After we got the last Tookit release out the door and got our stuff moved up to CodePlex, it became a top priority to get testing out there with the framework itself, especially if we're going to be taking external contributions.  So we sat down to figure out a way to unify this.  The idea came up of being able to just define setups and put them onto a queue, and have the test harness just crank through them.  This is nice for several reasons. 

First, it's easy to have the harness wait or pause for things to complete, and second it's also easy to resume a test after a postback, since the harness knows what "step" it's on.  And it let's you easily define other callbacks for checking status, etc.

Along with that, we added functions that do the normal TDD assert stuff, like test.assertTrue, etc., and you can now define your tests in a much more understandable fashion, with very little plumbing code.

function registerTests(harness) {

testHarness = harness;

var test = testHarness.addTest('Initial State');


test = testHarness.addTest('Collapse');


test.addStep(clickBoth, waitCollapsed, 150, 5000);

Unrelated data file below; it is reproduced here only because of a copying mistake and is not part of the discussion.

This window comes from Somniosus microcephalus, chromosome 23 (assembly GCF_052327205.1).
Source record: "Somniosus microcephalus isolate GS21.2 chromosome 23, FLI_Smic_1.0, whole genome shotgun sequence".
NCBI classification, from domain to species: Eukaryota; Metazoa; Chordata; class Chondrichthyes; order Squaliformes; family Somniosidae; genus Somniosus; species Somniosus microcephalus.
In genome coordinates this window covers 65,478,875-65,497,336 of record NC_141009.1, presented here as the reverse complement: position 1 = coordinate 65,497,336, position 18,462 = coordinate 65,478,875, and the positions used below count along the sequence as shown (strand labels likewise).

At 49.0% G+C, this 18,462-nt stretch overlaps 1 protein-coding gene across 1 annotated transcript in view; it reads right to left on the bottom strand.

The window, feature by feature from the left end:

So each test case is a"test" above, and to it gets added a series of steps.  In the last line, for example, what that's saying is:

  • Call the function "clickBoth"
  • Then, every 150ms, call the function "waitCollapsed".  If it returns true, move to the next step, otherwise wait 150ms and try again.
  • Fail if the elasped time goes longer than 5000ms

The only real caveat is that the functions you call can't take paramters, but that's easy to get around with Javascript closures, which we ended up using extensively.  They're very handy.  Anyway, clickBoth and waitCollapsed are simple methods for checking or modifying state:

function clickBoth() {

testHarness.fireEvent(panel, 'onclick');

testHarness.fireEvent(hpanel, 'onclick');


function waitCollapsed() {

try {


return true;

} catch (ex) {

return false;



function checkBothCollapsed() {

testHarness.assertNotEqual(panelParent.offsetHeight, 0, "Content should be vertically expanded, it's " + panelParent.offsetHeight + 'px');

testHarness.assertEqual(label.innerHTML, 'Opened', "TextLabel should display 'Opened'");

// ...


So if any of the "assert" functions fail, the test that's currently running fails and will show up in the UI.

We were able to convert all of our existing tests to this new framework in just a few hours, it was very smooth and the tests work well and are reliable.  Here's how it looks in action:

As with the Toolkit itself, this framework is included in full source under the MS-PL license, so you're welcome to use it in your projects.



Comments (5)
  1. Recent check-ins of the Atlas toolkit on Codeplex have a testing framework included.

  2. MikeGale says:

    Even without analysing this in detail, looks like there’s some lessons in here for the test frameworks.

    I’ve run things under MbUnit (SWEA, Watir type stuff), works well but could be improved. I think you’ve got some of the answers here.

  3. If you are reading this, hopefully by now you’ve checked out both Atlas and the Atlas Control Toolkit. …